Grothman Thanks Governor Walker for Signing Act 219: Law Removing Punitive Damages for Discrimination Claims
Madison: Last week Governor Walker signed Act 219 into law, which repealed a two-year-old law signed by Governor Jim Doyle that affected discrimination claims. The left has been spreading much misinformation and many lies about this bill. I would like to set the record straight.
This law which I authored with Michelle Litjens (R-Oshkosh) which Governor Walker signed brought Wisconsin’s equal protection law back to what it was in 2009.
People who feel that they are discriminated against can file a claim with the Department of Workforce Development. In 2007, 17% of claims were based on disability discrimination, 16% on race discrimination, 13% on sex discrimination, 13% on age discrimination, 7% on conviction record discrimination, with the rest based on other types of discrimination. Some sex discrimination claims are by men. Because left-wing media wants to portray Republicans as anti-women, they have reported this story as if Wisconsin’s anti-discrimination law is all about discrimination against women, when less than one-eighth of all discrimination claims in the state claim bias against women.
Before 2009, under state law, your damages were the amount you lost. If you were not hired or were fired, you would receive back pay. If you were underpaid, you would get additional pay, plus interest plus attorney costs and fees.
In 2009, the Democrats passed a bill which could have forced businesses to pay much more. After the state assesses damages, a jury could then also assess a business up to $300,000 in punitive damages depending on the size of the business. One should also remember that before and after the recently signed law that people may file a claim with the federal government.
Prior to this new law, businesses already felt the anti-discrimination laws were a problem, since many claims are made when someone is fired. Even in the most frivolous cases, businesses may incur legal fees. Their management may need to spend time fighting lawsuits, rather than managing the company. There also is always the fear that even if they are innocent, an administrative law judge will find them guilty. While they don’t advertise this, I have been told that some Wisconsin businesses will automatically give claimants $5,000 -$10,000 if they file a discrimination case just to go away. To make matters worse, there is no risk incurred by filing a discrimination claim – people can make things up and nothing happens to them.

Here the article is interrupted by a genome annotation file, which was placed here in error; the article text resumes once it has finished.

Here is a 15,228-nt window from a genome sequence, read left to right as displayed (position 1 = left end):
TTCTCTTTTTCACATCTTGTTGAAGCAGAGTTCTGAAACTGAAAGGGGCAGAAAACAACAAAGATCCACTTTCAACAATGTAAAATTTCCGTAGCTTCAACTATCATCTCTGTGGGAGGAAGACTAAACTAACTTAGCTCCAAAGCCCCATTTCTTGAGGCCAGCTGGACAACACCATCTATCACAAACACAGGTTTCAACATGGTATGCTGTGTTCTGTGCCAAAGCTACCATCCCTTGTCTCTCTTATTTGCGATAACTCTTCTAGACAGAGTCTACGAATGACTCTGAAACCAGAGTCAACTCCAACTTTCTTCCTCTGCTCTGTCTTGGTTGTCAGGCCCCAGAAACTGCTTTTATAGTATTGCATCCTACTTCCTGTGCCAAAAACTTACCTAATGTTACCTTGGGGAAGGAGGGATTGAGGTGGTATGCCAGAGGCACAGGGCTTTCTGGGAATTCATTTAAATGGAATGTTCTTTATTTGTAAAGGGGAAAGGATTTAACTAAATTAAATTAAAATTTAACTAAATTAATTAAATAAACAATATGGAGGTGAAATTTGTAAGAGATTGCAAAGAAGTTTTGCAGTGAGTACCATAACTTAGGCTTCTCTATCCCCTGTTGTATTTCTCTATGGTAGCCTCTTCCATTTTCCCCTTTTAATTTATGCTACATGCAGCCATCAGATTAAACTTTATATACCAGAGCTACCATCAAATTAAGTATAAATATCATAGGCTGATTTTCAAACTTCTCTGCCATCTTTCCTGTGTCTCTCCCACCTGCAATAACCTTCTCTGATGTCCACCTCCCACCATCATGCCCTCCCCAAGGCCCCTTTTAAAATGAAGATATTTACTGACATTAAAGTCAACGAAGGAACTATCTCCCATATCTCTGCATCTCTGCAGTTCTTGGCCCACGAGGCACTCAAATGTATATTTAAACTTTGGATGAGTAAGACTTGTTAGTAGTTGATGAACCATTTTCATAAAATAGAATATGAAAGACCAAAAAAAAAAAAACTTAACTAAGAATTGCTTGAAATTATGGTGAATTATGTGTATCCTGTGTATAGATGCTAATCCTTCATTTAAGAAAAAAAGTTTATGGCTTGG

There was little precedent for the Democrats’ 2009 law. Most other states did not have a law like it. Our neighbors in Iowa and Michigan did not allow punitive damages. Minnesota capped punitive damages at $25,000.
Wisconsin’s business community wanted to go back to the pre-2009 law in which discrimination was outlawed, but a jury could not give $300,000 in punitive damages. Representatives of the manufacturers, the hospitals, the grocers, the insurers, the builders, restaurants and small businesses registered in favor of my bill.
While only a small portion of these claims were made by women who allege sex discrimination, many left-wing people are claiming we have a problem because there was a study which showed women made 75% as much as men. In fact, the Wall Street Journal reported last year that single women under the age of 30 earn 8% more than men. The “wage gap” occurred primarily because of married couples in which the man is the primary breadwinner and the woman has taken time out to raise children or is working fewer hours than the man.
We all know couples who arrange their life in this way. That is fine if mothers prefer to take time off for their families and young children. Some angry feminists may hate these sorts of married couples, but as long as they exist, “studies” will show men make more than women. This targeting of traditional families is unfortunate and this should be obvious.
It is important to improve Wisconsin’s business climate and not have businesses in worse shape than other states. While the new law may not benefit trial lawyers, it is one more step in improving Wisconsin’s business ranking and environment.